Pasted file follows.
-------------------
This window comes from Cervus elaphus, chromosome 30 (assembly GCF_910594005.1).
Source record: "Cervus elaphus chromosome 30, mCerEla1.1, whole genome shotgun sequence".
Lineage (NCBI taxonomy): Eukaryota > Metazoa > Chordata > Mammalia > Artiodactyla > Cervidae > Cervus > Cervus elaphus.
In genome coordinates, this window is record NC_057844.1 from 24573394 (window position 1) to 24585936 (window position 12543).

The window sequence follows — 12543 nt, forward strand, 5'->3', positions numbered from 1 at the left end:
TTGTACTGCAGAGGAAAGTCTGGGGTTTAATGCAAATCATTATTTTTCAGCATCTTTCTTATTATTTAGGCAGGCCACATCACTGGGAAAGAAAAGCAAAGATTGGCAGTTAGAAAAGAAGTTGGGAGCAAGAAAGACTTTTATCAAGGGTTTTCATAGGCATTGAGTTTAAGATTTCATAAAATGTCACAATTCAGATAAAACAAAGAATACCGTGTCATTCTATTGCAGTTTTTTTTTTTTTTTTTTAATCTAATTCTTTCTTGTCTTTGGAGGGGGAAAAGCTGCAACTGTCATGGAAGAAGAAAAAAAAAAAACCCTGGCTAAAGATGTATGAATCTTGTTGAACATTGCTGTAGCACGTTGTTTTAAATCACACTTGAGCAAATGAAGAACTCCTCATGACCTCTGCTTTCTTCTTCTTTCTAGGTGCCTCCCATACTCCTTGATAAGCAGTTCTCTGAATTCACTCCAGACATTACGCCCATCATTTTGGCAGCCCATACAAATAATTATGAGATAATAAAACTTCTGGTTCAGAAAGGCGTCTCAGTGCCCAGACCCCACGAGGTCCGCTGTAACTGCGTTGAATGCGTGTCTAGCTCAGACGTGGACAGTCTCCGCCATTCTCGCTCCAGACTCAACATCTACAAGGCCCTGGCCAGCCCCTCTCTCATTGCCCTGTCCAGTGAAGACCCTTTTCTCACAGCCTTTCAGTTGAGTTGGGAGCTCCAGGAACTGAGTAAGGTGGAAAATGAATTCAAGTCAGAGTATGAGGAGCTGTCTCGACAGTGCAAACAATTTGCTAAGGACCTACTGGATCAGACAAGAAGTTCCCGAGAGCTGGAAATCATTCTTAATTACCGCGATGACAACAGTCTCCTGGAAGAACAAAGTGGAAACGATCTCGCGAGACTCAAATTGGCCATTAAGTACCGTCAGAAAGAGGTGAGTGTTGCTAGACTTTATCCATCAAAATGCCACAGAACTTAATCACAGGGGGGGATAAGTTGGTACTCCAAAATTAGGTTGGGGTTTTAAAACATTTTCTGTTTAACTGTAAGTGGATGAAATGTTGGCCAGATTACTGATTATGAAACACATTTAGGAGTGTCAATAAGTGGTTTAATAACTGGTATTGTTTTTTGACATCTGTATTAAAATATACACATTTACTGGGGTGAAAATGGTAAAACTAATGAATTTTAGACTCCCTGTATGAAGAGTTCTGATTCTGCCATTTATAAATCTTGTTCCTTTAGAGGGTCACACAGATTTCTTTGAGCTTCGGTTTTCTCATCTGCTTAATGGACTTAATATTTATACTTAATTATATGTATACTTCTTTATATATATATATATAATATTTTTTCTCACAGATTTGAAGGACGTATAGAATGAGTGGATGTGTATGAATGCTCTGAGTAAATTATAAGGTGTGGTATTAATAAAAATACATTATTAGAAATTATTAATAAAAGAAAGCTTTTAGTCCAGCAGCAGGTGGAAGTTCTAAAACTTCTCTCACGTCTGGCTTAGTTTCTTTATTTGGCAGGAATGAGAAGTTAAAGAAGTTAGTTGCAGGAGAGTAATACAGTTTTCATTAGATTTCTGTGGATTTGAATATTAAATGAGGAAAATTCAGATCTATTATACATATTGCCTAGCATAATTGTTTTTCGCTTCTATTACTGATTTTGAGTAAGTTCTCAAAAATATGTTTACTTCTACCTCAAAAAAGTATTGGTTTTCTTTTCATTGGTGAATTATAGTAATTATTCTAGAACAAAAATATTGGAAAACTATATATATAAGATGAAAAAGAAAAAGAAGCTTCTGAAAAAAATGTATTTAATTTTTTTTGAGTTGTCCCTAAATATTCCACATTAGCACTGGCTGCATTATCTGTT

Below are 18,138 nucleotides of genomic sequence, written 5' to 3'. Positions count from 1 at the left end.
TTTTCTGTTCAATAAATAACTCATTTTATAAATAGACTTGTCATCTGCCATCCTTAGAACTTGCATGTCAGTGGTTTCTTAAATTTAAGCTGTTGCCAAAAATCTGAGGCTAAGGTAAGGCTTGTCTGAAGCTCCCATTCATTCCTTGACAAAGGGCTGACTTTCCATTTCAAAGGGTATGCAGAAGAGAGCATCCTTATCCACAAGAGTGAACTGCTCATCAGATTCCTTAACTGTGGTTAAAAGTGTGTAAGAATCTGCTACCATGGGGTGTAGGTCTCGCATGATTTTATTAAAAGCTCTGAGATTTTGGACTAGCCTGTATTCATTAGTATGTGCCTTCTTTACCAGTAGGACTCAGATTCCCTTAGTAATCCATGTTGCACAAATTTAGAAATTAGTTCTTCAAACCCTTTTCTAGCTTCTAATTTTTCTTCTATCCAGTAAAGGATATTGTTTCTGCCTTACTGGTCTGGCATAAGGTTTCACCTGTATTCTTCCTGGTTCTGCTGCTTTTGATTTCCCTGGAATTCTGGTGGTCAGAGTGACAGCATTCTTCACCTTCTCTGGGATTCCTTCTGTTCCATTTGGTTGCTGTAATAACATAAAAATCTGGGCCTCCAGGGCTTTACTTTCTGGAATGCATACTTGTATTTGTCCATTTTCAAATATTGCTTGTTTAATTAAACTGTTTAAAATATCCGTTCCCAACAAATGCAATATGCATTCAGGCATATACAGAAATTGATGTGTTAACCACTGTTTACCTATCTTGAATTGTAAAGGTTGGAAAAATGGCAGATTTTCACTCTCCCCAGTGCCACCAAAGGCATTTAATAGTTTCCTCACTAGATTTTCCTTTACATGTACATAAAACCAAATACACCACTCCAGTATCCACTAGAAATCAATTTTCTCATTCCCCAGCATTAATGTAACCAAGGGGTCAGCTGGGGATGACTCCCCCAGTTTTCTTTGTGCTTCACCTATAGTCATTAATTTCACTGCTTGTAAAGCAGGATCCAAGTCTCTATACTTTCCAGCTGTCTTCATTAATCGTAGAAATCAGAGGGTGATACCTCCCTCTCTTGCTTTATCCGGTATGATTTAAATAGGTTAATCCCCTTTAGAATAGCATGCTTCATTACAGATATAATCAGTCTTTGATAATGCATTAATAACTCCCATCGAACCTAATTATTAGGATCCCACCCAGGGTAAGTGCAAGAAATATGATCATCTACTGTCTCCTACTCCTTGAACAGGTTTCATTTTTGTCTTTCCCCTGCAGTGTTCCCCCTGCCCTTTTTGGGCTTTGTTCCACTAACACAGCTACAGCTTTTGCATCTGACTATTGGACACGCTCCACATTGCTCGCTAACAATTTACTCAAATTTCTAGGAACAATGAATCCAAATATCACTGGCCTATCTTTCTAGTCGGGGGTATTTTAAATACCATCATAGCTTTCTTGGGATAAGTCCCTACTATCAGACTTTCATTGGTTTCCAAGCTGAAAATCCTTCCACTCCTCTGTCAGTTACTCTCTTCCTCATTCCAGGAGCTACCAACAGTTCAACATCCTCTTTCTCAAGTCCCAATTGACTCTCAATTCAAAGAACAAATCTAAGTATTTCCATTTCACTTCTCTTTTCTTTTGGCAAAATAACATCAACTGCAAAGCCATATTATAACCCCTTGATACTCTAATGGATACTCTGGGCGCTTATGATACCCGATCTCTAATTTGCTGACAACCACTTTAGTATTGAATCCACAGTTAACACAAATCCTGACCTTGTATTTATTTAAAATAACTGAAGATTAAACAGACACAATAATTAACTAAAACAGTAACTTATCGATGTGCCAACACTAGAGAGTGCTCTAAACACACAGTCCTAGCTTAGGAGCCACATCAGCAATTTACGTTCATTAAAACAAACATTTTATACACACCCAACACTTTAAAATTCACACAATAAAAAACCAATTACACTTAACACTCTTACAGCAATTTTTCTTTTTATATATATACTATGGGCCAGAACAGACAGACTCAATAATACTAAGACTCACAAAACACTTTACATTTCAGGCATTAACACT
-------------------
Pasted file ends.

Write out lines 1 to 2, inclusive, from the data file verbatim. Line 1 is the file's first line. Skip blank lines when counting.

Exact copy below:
This window comes from Cervus elaphus, chromosome 30 (assembly GCF_910594005.1).
Source record: "Cervus elaphus chromosome 30, mCerEla1.1, whole genome shotgun sequence".